We borrow this title from Michael Berger’s recent LA Daily Journal article, explaining what is so significant about the Supreme Court’s brand new decision in Knick v. Township of Scott. It holds 5 to 4 that constitutionally aggrieved American property owners no longer need to try to litigate their uncompensated taking claims is hostile state courts when they allege that their federal constitutionally protected property rights have been taken from them without compensation. A federal constitutional violation now entitles them to a straightforward federal judicial remedy (just compensation) like all other constitutionally aggrieved Americans, without a costly, uncertain and frustrating detour through state courts that as often as not provides them with no remedy, and consumes fortunes in pointless litigation. Knick’s holding restores takings claims to the same posture as those of all other constitutionally aggrieved Americans. Nice going, Your Honors!
Knick’s holding embodies a proposition of law that is so simple that you’d think no one would be able to argue with it — see the language of the Takings Clause of the Fifth Amendment, US Code 42 Sec. 1983 and all that other good stuff. But if you wonder what all the fuss has been about, you are probably underestimating the stubborn fierceness of the anti-property rights movement in America that for the past 30+ years has done its best to deny Americans the benefit of Justice Holmes’ 1920s holding that when the government regulates property in so severe a fashion as to deny its owners utility and value, that becomes de facto its taking for which just compensation must be paid.
So much has already been written about this in the past few days (with more coming) that at this point we refuse to add to the profligate slaughter of trees being consumed in producing the paper used in this enterprise. So enough for now! If you are a real taking junkie, we recommend the usual suspects: (a) for exhaustive treatment of the various approaches: there is Robert Thomas’ estimable blog www.inversecondemnation.com which will tell you what you need to know to understand the various legal approaches to this legal problem, how it began, and how it was solved. And (b) you might also take a look at two other things: one, the Knick opinions themselves, both in their majority — a masterpiece of legal writing by the Chief Justice — and the positively wacky and at times rather hysterical 4-Justice dissent by Justice Kagan, informing us that the sky has fallen and that henceforth SCOTUS precedent isn’t worth the paper it’s written on. Don’t take our word for it. Look at it yourself, particularly the dissent’s peroration which is as good an example of over-the-top legal writing as you are likely to find. It is so extreme and one-sided that if you take it at face value, you’d have to think that Brown v. Board of Education was wrongly decided because it broke with precedent instead of beseeching the legislature to help out.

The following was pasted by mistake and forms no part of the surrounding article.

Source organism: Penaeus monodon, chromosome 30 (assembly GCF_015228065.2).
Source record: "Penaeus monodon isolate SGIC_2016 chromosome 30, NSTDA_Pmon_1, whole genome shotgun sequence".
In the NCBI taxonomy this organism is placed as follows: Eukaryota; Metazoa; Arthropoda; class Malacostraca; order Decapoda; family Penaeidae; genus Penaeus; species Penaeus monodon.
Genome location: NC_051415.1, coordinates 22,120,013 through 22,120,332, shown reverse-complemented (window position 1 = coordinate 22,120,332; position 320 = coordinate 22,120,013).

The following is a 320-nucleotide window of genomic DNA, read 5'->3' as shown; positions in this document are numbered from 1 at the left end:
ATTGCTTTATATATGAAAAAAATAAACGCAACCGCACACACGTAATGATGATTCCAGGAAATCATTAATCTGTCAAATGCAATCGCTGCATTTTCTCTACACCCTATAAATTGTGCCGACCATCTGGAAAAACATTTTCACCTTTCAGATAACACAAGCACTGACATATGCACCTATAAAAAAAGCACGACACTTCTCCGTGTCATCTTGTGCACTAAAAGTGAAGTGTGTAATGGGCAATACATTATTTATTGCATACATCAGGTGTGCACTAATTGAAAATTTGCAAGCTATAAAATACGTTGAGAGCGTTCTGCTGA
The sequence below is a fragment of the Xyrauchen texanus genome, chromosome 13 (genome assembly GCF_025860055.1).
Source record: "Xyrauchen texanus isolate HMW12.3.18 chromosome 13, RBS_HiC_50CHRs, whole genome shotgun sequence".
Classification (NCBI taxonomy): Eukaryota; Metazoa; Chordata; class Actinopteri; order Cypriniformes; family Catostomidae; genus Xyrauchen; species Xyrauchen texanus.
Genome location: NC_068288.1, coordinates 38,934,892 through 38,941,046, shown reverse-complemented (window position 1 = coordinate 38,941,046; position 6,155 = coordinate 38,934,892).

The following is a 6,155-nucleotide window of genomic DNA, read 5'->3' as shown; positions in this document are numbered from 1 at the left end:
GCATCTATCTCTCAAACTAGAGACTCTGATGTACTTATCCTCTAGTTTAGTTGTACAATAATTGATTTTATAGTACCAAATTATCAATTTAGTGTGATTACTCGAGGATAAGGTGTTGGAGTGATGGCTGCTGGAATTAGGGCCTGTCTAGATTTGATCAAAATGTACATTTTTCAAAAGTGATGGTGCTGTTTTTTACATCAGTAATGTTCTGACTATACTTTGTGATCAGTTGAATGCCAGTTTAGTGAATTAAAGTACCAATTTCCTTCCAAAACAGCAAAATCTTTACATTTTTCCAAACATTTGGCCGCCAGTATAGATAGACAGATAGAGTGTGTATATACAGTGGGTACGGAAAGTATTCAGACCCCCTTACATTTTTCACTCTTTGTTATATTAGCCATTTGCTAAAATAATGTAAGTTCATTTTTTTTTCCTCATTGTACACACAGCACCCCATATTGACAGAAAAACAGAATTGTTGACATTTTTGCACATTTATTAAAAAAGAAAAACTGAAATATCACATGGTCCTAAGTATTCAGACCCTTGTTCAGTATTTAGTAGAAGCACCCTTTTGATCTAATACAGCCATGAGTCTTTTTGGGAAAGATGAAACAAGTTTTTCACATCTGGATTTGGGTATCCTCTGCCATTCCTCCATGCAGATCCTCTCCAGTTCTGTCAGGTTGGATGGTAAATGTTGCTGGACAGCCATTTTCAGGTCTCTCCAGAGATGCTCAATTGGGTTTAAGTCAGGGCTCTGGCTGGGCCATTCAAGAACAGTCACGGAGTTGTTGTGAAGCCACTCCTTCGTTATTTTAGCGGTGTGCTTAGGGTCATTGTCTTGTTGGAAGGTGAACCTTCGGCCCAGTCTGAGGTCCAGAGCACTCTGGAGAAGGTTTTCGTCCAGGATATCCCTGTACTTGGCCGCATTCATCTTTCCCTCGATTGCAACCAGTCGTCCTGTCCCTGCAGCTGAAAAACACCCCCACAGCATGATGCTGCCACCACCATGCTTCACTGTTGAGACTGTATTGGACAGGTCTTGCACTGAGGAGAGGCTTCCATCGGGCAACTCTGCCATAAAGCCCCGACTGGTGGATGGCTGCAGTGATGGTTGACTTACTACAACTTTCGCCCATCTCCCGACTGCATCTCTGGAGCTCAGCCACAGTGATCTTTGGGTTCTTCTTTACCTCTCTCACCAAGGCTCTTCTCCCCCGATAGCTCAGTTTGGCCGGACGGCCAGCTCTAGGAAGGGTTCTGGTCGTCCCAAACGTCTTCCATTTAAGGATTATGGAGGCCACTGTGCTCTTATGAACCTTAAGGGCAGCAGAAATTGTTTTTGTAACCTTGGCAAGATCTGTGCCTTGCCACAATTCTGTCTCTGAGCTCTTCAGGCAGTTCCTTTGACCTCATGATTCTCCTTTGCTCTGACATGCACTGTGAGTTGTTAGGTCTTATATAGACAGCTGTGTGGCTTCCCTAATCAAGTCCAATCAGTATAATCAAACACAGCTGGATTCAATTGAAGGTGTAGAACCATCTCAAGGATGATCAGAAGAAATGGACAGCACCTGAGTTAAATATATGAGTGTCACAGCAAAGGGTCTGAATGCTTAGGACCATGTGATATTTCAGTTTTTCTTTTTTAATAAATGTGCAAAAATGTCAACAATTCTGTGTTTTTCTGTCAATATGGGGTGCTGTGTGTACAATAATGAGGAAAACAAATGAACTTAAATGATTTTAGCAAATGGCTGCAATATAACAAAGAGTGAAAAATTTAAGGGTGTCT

Saving the best for last, do read the short Los Angeles Daily Journal article (entitled Ding, Dong, the Witch is Dead! — same as this blog post). This is intellectual gourmet stuff that has earned it author, Michael M. Berger, his unmatched reputation as a commentator and advocate in this field.
So pour yourself a drink, put your feet up, and get on with your reading. If you have an interest in this stuff, you won’t regret it.